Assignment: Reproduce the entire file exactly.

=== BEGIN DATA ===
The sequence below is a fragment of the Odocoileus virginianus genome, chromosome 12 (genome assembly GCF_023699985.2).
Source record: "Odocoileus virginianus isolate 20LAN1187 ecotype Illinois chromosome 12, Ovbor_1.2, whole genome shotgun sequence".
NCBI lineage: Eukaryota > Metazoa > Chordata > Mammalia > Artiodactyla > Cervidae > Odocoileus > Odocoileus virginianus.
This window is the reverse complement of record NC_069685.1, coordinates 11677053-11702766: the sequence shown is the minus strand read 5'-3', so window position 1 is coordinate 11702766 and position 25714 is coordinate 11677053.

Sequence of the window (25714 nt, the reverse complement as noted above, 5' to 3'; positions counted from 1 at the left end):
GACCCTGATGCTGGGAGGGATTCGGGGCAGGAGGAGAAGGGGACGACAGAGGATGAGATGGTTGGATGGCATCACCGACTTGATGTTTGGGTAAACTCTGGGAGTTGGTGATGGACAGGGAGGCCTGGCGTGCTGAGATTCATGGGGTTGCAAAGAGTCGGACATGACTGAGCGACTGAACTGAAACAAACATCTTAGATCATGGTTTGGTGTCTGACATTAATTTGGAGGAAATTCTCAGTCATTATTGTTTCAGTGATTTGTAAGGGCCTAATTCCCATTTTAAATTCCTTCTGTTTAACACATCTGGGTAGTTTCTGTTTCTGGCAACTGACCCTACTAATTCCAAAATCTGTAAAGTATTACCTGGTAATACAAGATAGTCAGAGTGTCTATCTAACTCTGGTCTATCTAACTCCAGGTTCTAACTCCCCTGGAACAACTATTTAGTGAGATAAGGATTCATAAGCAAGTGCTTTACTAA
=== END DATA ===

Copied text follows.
The sequence below is a fragment of the Odocoileus virginianus genome, chromosome 12 (genome assembly GCF_023699985.2).
Source record: "Odocoileus virginianus isolate 20LAN1187 ecotype Illinois chromosome 12, Ovbor_1.2, whole genome shotgun sequence".
NCBI lineage: Eukaryota > Metazoa > Chordata > Mammalia > Artiodactyla > Cervidae > Odocoileus > Odocoileus virginianus.
This window is the reverse complement of record NC_069685.1, coordinates 11677053-11702766: the sequence shown is the minus strand read 5'-3', so window position 1 is coordinate 11702766 and position 25714 is coordinate 11677053.

Sequence of the window (25714 nt, the reverse complement as noted above, 5' to 3'; positions counted from 1 at the left end):
GACCCTGATGCTGGGAGGGATTCGGGGCAGGAGGAGAAGGGGACGACAGAGGATGAGATGGTTGGATGGCATCACCGACTTGATGTTTGGGTAAACTCTGGGAGTTGGTGATGGACAGGGAGGCCTGGCGTGCTGAGATTCATGGGGTTGCAAAGAGTCGGACATGACTGAGCGACTGAACTGAAACAAACATCTTAGATCATGGTTTGGTGTCTGACATTAATTTGGAGGAAATTCTCAGTCATTATTGTTTCAGTGATTTGTAAGGGCCTAATTCCCATTTTAAATTCCTTCTGTTTAACACATCTGGGTAGTTTCTGTTTCTGGCAACTGACCCTACTAATTCCAAAATCTGTAAAGTATTACCTGGTAATACAAGATAGTCAGAGTGTCTATCTAACTCTGGTCTATCTAACTCCAGGTTCTAACTCCCCTGGAACAACTATTTAGTGAGATAAGGATTCATAAGCAAGTGCTTTACTAA